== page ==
Couture returns to cover up depressed industry: Alison Veness reports on how a young British fashion designer is launching himself as a couturier, under the influence of Chinese shapes

Click to follow
A BOX of pins at his side, tailor's chalk in his pocket and needle at the ready, Nicholas Knightly is hard at work. The 24-year-old fashion designer - who has already experienced the roller-coaster ride of producing ready-to-wear clothes in Britain - is about to launch as a couturier.

It may seem strange at a time when those who had money now have less, and when other British couture businesses have dwindled, or, in the case of Victor Edelstein and Hartnell, closed down. In Paris there are 25 couture shows this season - starting with Chanel today. London will play host to only four: Knightly's at the ICA Gallery on 24 January, plus Hardy Amies, Franka and Bruce Oldfield.

Yet Knightly is hopeful. For the first time, he has backers in Creative Management Partnership, headed by Simon Caplan and Manny Silverman, who believe they have found a viable base to keep British couture alive and want him to reach into the Asian and American markets.

'I'm showing 15 pieces in my first collection and I hope the event will be highly civilised, like a couture presentation might have been in the Twenties. The outfits will be modelled languorously, one by one, so that people can really appreciate them, while they sip champagne and listen to the chamber orchestra,' he said.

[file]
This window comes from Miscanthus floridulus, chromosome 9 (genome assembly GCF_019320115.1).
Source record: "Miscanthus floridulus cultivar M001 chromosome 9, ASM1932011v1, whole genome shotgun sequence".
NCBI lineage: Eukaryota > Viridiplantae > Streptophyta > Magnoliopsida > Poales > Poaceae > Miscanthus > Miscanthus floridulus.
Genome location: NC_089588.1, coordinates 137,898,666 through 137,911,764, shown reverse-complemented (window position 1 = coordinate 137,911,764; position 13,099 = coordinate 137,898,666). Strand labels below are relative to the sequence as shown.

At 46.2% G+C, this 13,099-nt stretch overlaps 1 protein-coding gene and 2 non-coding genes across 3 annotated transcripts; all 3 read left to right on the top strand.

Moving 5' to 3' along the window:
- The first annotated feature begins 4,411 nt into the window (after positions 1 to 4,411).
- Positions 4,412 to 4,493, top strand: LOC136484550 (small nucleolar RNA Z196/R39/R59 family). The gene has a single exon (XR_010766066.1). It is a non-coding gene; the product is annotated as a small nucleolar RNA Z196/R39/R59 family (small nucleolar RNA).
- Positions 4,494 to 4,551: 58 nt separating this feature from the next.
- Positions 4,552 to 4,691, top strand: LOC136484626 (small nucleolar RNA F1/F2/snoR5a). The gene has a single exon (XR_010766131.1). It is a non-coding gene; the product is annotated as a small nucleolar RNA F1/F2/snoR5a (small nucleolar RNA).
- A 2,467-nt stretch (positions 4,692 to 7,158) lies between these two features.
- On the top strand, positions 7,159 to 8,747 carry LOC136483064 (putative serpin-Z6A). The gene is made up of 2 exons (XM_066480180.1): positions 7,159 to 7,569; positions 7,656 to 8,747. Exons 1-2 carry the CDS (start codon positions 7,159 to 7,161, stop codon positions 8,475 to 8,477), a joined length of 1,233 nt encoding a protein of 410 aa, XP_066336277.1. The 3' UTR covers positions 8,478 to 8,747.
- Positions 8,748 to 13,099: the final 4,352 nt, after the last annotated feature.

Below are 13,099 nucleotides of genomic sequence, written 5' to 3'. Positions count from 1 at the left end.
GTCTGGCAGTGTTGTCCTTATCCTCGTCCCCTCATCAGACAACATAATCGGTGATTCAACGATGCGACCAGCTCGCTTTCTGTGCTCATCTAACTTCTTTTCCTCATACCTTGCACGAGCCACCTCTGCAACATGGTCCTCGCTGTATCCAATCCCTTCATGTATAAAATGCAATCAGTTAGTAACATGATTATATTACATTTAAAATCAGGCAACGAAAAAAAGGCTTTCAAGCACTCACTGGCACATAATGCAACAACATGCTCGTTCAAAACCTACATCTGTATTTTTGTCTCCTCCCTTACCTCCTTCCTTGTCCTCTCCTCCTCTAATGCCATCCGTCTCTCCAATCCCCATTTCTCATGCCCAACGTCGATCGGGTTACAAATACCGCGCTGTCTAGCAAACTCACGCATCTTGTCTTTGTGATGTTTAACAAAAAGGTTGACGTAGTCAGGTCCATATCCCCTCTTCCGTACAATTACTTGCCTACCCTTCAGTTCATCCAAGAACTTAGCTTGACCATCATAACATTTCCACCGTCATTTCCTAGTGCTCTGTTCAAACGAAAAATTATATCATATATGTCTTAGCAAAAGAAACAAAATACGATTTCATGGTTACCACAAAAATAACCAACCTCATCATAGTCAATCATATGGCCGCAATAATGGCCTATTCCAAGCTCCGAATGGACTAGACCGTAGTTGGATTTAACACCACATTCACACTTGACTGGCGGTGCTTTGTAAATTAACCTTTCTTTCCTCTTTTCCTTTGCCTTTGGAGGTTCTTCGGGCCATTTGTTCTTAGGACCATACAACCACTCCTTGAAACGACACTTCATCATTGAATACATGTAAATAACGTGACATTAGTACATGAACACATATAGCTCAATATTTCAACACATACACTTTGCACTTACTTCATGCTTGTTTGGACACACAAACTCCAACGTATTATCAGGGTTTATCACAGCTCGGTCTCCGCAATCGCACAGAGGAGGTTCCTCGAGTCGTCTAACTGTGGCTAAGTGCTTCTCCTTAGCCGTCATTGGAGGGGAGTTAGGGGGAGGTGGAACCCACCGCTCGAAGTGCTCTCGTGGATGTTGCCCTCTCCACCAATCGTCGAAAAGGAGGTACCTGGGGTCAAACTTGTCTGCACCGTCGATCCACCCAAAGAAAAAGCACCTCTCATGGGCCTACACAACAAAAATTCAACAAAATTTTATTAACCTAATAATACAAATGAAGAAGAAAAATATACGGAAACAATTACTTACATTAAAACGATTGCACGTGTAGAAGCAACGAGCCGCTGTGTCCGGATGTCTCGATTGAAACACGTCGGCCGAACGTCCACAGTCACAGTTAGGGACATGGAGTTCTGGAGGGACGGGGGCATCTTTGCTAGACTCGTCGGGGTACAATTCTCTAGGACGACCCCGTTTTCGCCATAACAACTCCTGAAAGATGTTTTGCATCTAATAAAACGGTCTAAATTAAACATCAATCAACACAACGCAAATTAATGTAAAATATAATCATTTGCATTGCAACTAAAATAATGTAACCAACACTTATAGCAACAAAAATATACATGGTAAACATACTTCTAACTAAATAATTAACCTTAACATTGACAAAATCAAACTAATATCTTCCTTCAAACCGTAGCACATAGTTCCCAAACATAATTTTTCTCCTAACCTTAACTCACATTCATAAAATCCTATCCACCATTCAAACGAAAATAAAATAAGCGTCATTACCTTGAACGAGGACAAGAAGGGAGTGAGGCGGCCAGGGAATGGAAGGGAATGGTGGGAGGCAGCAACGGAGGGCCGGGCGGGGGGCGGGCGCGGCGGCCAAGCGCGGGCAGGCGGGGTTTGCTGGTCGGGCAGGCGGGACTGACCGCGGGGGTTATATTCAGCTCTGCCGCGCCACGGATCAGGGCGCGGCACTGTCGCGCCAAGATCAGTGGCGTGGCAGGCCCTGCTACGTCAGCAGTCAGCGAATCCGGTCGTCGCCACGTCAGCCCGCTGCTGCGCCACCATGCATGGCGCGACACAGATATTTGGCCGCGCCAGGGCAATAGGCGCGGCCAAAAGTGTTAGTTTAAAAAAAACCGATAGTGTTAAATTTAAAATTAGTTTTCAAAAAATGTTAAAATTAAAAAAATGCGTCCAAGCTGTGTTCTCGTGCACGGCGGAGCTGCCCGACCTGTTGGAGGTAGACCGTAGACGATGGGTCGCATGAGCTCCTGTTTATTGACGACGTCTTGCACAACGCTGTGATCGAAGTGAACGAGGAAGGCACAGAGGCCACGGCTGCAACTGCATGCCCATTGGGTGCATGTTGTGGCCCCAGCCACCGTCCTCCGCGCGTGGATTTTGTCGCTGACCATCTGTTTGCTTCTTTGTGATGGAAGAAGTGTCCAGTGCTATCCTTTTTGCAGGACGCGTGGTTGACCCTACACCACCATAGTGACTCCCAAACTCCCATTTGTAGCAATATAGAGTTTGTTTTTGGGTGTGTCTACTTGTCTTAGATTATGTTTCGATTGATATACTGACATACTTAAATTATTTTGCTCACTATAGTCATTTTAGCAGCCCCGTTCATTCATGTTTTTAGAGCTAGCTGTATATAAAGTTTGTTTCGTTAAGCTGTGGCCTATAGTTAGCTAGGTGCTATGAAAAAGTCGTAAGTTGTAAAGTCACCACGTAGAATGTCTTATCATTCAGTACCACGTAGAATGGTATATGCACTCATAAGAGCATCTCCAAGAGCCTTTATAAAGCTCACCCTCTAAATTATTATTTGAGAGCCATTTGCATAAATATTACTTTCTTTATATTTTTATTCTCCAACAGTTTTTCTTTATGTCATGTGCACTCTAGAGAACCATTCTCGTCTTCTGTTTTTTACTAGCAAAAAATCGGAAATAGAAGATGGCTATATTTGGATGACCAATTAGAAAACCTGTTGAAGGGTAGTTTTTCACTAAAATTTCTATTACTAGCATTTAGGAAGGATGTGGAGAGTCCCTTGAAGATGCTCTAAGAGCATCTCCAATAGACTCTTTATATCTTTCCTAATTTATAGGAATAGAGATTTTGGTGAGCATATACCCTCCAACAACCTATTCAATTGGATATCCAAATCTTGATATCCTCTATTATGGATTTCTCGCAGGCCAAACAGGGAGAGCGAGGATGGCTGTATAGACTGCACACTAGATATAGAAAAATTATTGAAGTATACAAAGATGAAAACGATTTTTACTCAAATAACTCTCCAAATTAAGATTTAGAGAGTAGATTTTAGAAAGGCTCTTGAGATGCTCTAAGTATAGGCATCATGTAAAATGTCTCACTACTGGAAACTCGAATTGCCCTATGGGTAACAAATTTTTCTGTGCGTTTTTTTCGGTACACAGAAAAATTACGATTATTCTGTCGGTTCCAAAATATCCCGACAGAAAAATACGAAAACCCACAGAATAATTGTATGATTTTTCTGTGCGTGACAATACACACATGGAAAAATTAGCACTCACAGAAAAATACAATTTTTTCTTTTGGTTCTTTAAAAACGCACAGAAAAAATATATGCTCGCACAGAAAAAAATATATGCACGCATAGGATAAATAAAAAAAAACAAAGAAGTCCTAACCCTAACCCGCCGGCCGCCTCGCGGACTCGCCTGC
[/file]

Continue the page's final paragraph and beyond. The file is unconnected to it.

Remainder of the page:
A recent trip to China not only gave him inspiration, it also enabled him to meet wealthy potential customers; Chinese art collectors have a voracious appetite for Western designers.

'I work in an unusual way compared to traditional couturiers. I use big shapes, bias cutting, I love togas and caftans and since the trip to China the kimono has influenced my cutting - some designs are now based on a large basic 'T' shape.' Genuine old-time couture was practised on the body of the customer.

Knightly, who calls his work 'neo-couture', works in a much less formal way. The outfits he produces do not require a lifetime of fittings - none at all if it is his diaphanous 'wild pleat dress' in silk-slipper satin, precariously suspended from ribbons as fine as cheese wires.

Detail - for which you pay - lies in the intricate embroidery which he commissions from Spurgin and Hunting, who also work for the French designer Thierry Mugler. This comparative lack of man-hours spent on each frock means that price tags do not quite resemble telephone numbers - they start at pounds 1,000, one zero fewer than a Paris price tag.

(Photograph omitted)